In the lab: The World Health Organization (WHO) and its partners announced a plan to purchase two billion doses of COVID-19 vaccines by the end of 2021 for those most at risk, including health-care workers and people over the age of 65. Countries will be offered “shares” of the nine potential vaccines, with financial help offered to lower-income countries. The WHO is also looking to raise US$31.3 billion in the next 12 months (of which US$13.7 billion is “urgently needed”) to develop and deliver 500 million COVID-19 tests and 245 million courses of new treatment. Gilead Sciences’ remdesivir shouldn’t cost more than US$2,800 for one treatment, according to one estimate

Researchers from Britain, the U.S. and China have found that one in 20 people who contract COVID-19 will need to be hospitalized. Many doctors globally say they are better prepared for a second wave, having learned what works and what doesn’t. More than 300 studies globally have found roughly 50 per cent of COVID-19 patients have exhibited neurological abnormalities, including headaches, loss of smell and tingling sensations, as well as aphasia (the inability to speak), strokes and seizures. Said one doctor, “We are facing a secondary pandemic of neurological disease.” Some scientists are trying to figure out how to slow the aging process to limit the impact of coronavirus on the elderly.

Drinking from the firehose: 

  • Microsoft is permanently closing its retail stores. Its flagship locations in some major cities, including London, New York City, Sydney and its campus in Redmond, Wash. will remain open as “Microsoft Experience Centers.” Seven Canadian stores will be affected, company spokesperson Lisa Gibson told The Logic. “Our team members will continue to serve consumer, small business, education, and enterprise customers, focused on sales, training and support. They will work from Microsoft corporate offices and remotely,” said Gibson. 
  • A JPMorgan analysis found that higher restaurant spending was linked to a faster spread of COVID-19. The study of 30 million of its Chase cardholders also found that higher spending at grocery stores was linked to a slower spread of the virus. 
  • Valdi Dombrovskis, the European Union’s executive vice-president for financial-services policy, is calling for an investigation into Germany’s banking regulator following the collapse of fintech Wirecard. 
  • Amazon has launched Smart Stores in India, a program that provides small brick-and-mortar retailers with software to digitally keep track of inventory, as well as a QR code.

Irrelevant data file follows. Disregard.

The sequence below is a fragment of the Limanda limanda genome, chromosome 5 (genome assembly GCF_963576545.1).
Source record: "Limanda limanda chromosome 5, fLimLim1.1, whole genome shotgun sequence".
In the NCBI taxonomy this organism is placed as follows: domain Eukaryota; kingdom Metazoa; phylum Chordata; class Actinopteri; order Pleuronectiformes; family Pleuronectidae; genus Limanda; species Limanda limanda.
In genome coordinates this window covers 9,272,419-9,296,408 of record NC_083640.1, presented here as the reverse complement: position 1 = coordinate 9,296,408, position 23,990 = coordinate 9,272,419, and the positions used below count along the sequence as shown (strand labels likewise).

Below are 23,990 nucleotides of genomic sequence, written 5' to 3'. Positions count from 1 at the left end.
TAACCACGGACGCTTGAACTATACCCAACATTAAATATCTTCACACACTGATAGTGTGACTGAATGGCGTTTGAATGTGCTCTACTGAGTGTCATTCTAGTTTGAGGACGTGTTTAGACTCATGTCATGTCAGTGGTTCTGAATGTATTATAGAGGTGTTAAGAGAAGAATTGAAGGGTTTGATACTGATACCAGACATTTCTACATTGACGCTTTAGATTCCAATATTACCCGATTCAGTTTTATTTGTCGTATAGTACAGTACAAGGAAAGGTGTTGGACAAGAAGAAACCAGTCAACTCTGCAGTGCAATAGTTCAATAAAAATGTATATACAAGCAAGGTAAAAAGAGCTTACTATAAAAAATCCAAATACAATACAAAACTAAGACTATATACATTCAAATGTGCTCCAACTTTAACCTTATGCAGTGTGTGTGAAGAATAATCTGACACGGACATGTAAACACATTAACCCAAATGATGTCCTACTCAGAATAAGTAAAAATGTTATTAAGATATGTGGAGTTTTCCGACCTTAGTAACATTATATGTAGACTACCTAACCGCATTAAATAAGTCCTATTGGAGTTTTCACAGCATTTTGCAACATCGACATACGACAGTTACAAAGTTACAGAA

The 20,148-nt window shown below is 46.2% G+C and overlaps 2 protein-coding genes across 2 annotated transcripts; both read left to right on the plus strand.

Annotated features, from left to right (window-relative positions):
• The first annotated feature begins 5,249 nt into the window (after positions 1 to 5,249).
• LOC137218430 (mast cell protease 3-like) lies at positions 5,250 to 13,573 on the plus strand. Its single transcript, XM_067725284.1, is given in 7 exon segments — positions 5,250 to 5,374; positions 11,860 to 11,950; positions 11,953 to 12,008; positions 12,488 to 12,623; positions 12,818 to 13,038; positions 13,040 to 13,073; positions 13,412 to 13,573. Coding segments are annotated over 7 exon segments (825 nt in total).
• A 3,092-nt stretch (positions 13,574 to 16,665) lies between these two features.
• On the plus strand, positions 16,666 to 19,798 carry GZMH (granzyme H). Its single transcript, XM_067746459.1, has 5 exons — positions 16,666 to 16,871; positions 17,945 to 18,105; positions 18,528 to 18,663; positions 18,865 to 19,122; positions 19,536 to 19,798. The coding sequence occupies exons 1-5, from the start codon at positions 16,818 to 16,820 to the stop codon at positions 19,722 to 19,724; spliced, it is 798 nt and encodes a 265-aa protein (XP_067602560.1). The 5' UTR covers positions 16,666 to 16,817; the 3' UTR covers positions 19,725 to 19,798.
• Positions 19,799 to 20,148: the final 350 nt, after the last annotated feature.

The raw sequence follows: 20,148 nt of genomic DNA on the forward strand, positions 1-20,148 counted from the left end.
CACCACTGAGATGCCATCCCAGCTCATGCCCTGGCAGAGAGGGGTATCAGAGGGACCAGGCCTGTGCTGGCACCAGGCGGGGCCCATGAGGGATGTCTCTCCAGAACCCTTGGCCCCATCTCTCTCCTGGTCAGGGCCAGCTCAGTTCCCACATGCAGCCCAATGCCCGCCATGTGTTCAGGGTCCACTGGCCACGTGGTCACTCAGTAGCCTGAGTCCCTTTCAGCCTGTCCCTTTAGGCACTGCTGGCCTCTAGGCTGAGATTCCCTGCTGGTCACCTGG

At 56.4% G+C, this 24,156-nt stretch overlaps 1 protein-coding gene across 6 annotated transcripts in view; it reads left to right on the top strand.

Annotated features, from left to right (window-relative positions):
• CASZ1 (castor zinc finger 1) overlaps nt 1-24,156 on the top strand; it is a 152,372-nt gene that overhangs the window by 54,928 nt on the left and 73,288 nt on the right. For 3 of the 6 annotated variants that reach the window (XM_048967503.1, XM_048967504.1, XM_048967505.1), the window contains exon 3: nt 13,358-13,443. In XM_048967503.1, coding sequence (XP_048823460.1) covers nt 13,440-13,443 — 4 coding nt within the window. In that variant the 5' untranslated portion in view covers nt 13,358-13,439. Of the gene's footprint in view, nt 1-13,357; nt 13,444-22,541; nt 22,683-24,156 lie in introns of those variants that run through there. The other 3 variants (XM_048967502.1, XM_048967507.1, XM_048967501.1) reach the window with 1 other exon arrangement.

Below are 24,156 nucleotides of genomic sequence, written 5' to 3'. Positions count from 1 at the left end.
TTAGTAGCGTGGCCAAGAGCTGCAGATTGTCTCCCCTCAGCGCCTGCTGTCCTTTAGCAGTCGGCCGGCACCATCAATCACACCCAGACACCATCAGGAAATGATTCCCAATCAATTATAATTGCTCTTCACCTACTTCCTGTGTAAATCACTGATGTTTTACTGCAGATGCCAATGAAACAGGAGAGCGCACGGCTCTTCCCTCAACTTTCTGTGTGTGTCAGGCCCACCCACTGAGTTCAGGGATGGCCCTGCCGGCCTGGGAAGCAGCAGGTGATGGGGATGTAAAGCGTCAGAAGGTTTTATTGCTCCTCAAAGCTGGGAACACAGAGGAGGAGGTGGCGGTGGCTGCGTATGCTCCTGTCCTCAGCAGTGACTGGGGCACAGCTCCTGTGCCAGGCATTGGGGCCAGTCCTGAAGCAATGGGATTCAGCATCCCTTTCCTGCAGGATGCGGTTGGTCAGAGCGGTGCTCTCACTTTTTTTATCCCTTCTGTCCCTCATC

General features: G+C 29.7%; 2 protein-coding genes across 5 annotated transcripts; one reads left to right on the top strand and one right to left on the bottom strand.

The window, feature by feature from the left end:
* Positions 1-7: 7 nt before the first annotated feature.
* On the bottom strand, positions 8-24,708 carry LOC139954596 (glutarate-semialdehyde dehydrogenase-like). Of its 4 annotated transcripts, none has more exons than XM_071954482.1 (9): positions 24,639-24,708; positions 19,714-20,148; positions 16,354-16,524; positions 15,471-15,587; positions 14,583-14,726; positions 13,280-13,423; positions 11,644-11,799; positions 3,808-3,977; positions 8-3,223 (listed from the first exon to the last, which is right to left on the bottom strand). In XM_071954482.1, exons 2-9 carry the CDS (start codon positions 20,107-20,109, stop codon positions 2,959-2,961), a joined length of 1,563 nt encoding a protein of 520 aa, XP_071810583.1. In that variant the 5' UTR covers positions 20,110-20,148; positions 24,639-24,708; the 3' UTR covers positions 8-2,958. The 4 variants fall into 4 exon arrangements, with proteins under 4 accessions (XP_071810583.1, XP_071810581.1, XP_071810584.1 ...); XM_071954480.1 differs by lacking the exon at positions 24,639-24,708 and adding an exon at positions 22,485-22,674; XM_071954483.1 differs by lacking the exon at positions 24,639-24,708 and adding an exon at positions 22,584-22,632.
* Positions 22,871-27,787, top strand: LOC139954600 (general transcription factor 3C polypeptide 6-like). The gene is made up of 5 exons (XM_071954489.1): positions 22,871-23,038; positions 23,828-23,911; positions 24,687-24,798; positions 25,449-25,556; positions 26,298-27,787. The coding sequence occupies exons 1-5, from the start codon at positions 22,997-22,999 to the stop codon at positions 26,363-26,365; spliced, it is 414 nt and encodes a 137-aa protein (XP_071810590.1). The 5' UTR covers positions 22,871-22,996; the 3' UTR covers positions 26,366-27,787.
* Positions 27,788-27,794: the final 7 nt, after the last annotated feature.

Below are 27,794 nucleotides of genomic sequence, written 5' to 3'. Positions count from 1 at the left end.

• The presidents of three universities in Virginia are asking the government for US$200 million to increase testing of COVID-19 on campus in what they claim is essential for resuming classes in the fall. 
  • Luckin Coffee shares will be suspended from the Nasdaq on Monday; the firm recently disclosed an investigation into its COO for overestimating up to 2.2 billion yuan in 2019 sales. 

Around the world: Texas has rolled back its reopening amid a surge; bars have been ordered to close and dine-in capacity at restaurants have been lowered to 50 per cent. Florida has banned alcohol consumption at bars, after reporting a single-day increase of 9,000 coronavirus cases. The U.S. broke its coronavirus record for a second consecutive day, with the Centers for Disease Control and Prevention warning the country likely has had 10 times the number of known infections. 

Australian supermarkets have reintroduced rationing of essential groceries after panic-buying resumed in the wake of a surge. Spain will extend its paid-leave subsidy program for another three months to September. Anders Tegnell, Sweden’s state epidemiologist, said the WHO made a “total mistake” by naming the country as one of 11 in Europe at risk of a COVID-19 resurgence; he attributed the recent rise in new daily cases to increased testing. U.K. Health Secretary Matt Hancock threatened to close beaches after reports of packed seasides emerged. Those who want to see the Mona Lisa when the Louvre reopens on July 6 will have to stand in one of two lines for about 10 to 15 minutes before getting “a special moment” with her from a distance of 10 feet.

M-m-m-my corona: Bioengineer Markus Buehler at MIT has turned the molecular code of the coronavirus protein into music, finding that “there are many, many melodies layered into each other. It has a balance of order and disorder.” You can listen here

* We’re emphasizing new cases, rather than running totals, because “flattening the curve” is when each day’s new cases are fewer than those of the previous day. The percentage increase is determined based on how today’s cases compare to a rolling seven-day prior average